Many Americans are aware that their criminal justice system imprisons a higher percentage of its population than any other nation. But the systemic malaise, which begins with the first contact between police and a suspect, runs much deeper than that. The public knows little about the behind-the-scenes crudeness of the American justice system because the media present a fantasy version of it resembling the old Perry Mason show in which criminals were caught and then put on trial. But putting felons on trial in present-day America has become as outdated as bell-bottom jeans.
One appalling byproduct of almost all jury trials getting phased out is how many innocent people facing felony convictions are pleading guilty and taking a deal because they don't trust the system and want to avoid the worst-case scenario.
About 11 percent of the DNA exonerees recorded by the Innocence Project since it was founded in 1989 pleaded guilty to crimes they didn’t commit. Overzealous prosecutors may have put them behind bars, not because they were certain of their guilt, but because they wanted to beef up their conviction rate—in other words, "because they could." There's substantial data indicating that black men and other minorities are the biggest victims.
An analysis of what's gone wrong starts with the fact that the plea deals now used to resolve around 97 percent of felony indictments have conferred tremendous power upon prosecutors. The Founding Fathers believed that the jury trial was a strong defense against government tyranny. Without jury trials, the government finds it much easier to run roughshod over the principles of the Constitution that it's charged with protecting. While the media and Hollywood portray a government that adheres to the Sixth Amendment's guarantee of a "speedy trial" by jury—the televised trial of Derek Chauvin will boost that misunderstanding—in reality agents of the government have become the dominant power in both determining guilt or innocence and the length of the sentence.
Prior to the Civil War, plea bargains were rare, meaning judges were determining sentences, and defense lawyers had more input. The Supreme Court was initially skeptical about the introduction of the plea bargain, but that didn't last long. As defendants began to see the diminished power of both their defense counsel and the judge, they felt less confidence in avoiding the long prison term that prosecutors now use as a bargaining chip. The stage has been set that it’s rational for an innocent person to plead guilty in some cases.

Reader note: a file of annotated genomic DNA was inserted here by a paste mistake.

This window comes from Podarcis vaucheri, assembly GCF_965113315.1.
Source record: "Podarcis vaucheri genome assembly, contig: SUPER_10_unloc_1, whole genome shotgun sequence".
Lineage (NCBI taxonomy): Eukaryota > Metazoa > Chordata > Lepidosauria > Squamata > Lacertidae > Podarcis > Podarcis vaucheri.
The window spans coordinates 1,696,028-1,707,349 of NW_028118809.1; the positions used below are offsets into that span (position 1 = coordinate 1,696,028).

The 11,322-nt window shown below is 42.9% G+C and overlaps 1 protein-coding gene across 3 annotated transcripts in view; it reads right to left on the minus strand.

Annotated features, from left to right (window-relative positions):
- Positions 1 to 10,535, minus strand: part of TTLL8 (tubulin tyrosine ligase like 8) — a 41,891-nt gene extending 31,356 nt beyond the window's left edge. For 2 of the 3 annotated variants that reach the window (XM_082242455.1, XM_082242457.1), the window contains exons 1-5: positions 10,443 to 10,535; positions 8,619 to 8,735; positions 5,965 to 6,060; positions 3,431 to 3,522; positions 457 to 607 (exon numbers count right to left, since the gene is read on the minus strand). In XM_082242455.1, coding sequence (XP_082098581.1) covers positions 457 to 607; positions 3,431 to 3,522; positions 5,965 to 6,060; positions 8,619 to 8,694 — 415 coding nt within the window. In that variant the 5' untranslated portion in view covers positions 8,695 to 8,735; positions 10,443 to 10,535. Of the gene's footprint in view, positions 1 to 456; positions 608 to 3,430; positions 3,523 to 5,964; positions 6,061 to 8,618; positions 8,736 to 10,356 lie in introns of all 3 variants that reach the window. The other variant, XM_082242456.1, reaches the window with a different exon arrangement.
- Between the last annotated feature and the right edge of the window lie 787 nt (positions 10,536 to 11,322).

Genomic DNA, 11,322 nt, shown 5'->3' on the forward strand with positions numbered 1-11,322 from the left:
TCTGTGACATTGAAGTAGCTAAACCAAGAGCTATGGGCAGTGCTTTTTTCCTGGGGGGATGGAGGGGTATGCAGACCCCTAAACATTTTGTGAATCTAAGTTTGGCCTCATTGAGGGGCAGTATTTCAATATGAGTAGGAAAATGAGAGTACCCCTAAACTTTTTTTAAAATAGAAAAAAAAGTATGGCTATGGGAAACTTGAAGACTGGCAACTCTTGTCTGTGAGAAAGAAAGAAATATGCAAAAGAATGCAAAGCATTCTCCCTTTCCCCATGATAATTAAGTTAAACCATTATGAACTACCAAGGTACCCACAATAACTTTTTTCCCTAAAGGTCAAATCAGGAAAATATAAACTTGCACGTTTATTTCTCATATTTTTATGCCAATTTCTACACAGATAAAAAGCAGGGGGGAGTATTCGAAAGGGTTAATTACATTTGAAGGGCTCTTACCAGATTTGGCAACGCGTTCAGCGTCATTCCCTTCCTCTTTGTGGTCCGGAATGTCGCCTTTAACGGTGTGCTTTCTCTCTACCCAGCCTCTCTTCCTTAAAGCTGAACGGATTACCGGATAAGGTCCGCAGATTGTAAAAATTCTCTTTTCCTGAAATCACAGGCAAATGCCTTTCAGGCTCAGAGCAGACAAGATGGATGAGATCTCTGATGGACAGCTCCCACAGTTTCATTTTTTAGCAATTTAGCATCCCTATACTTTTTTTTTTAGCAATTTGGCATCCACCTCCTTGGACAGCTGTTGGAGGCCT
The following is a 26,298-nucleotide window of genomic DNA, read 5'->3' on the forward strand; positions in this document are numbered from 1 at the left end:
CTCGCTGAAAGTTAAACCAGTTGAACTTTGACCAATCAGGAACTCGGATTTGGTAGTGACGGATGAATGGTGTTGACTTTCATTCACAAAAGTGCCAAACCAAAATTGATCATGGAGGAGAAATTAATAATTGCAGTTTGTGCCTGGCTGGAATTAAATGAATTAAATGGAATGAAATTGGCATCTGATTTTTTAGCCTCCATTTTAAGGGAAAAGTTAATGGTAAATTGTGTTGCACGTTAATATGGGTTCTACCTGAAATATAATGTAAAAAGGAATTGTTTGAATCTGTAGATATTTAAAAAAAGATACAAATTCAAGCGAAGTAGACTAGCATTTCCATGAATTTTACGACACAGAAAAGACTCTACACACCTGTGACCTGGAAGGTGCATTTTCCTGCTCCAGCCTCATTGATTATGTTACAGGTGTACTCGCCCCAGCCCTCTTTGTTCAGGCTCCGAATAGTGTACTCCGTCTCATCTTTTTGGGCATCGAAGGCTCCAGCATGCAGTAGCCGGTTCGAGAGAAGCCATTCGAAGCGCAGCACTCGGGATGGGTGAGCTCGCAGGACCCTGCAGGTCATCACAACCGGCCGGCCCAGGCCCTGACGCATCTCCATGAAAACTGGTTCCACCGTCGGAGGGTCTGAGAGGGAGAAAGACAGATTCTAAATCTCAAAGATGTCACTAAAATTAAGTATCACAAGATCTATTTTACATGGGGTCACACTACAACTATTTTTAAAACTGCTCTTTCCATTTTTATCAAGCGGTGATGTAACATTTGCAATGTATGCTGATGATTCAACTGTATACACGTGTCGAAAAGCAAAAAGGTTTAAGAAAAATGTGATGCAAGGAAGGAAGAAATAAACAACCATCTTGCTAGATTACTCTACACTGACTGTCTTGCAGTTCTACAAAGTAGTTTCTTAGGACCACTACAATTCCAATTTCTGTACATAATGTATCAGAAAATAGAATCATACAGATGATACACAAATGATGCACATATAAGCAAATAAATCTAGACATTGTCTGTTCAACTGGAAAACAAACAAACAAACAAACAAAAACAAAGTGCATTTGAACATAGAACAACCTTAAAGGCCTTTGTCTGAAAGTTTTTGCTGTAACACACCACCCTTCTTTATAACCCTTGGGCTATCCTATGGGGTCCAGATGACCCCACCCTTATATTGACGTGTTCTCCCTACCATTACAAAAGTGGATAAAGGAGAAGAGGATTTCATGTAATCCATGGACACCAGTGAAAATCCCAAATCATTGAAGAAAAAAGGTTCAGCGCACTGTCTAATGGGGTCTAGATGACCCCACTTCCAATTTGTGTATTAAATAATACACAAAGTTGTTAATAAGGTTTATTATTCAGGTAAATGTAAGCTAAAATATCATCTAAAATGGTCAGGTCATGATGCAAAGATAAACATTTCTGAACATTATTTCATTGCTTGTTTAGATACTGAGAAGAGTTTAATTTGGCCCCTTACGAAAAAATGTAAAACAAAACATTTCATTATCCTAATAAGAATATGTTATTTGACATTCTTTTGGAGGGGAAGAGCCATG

Inhuman legislation such as the Rockefeller laws of 1973 in New York State, which imposed a minimum sentence of 15 years for selling two ounces of marijuana, provided prosecutors major weapons in extracting plea bargains. Federal mandatory sentencing laws contributed to the power shift. Moreover, while a prosecutor has access to information on a felony case, even before an arrest is made, a defense attorney's information-starved when they take on a client, often because it's hard to get access to the client in jail. The prosecutor, who may already have a mandatory sentence bludgeon, goes into the initial meeting with the defense attorney with confidence and bargaining power, usually demanding a fast plea deal, which ups the pressure on the defense. Prosecutorial leeway in setting the charges tips the scales even more. A prosecutor can offer a guilty plea to a personal drug sale charge that carries no mandatory sentence, backing it with a threat that a refusal means they'll bump it up to a "conspiracy" drug distribution charge that carries a stiff mandatory sentence.
Prosecutors, who are judged on how "tough on crime" they are, have no incentive to offer compassion and leniency, and they realize the judge no longer presents much of a defense against their zealotry. The plea bargaining process is carried out in secret, rendering it unreviewable. It's the polar opposite of a public trial. Defendants with few resources and a checkered past often have substantial insight into a justice system they know they can't trust. Sometimes this pushes them into lying to their own lawyer in the interest of self-preservation.
The state has plenty of reasons to avoid jury trials, such as saving victims from having to testify, clearing judges' dockets, keeping police on patrol instead of waiting to testify, sparing the high cost of a trial, and reducing the need for more judges.
You'll notice that all the above reasons are aligned with the interests of the state, not the rights of citizens. To get a glimpse at what this one-sided approach has produced, do some conservative calculating and cut the Innocence project's exoneree figure in half, meaning around five percent of all innocent felony convicts plead guilty. Even such a low-ball estimate would mean that approximately 100,000 innocent people helped put themselves behind bars, serving long sentences. That's shamefully high for the nation of "American exceptionalism" that's already imprisoning too many for non-violent crimes.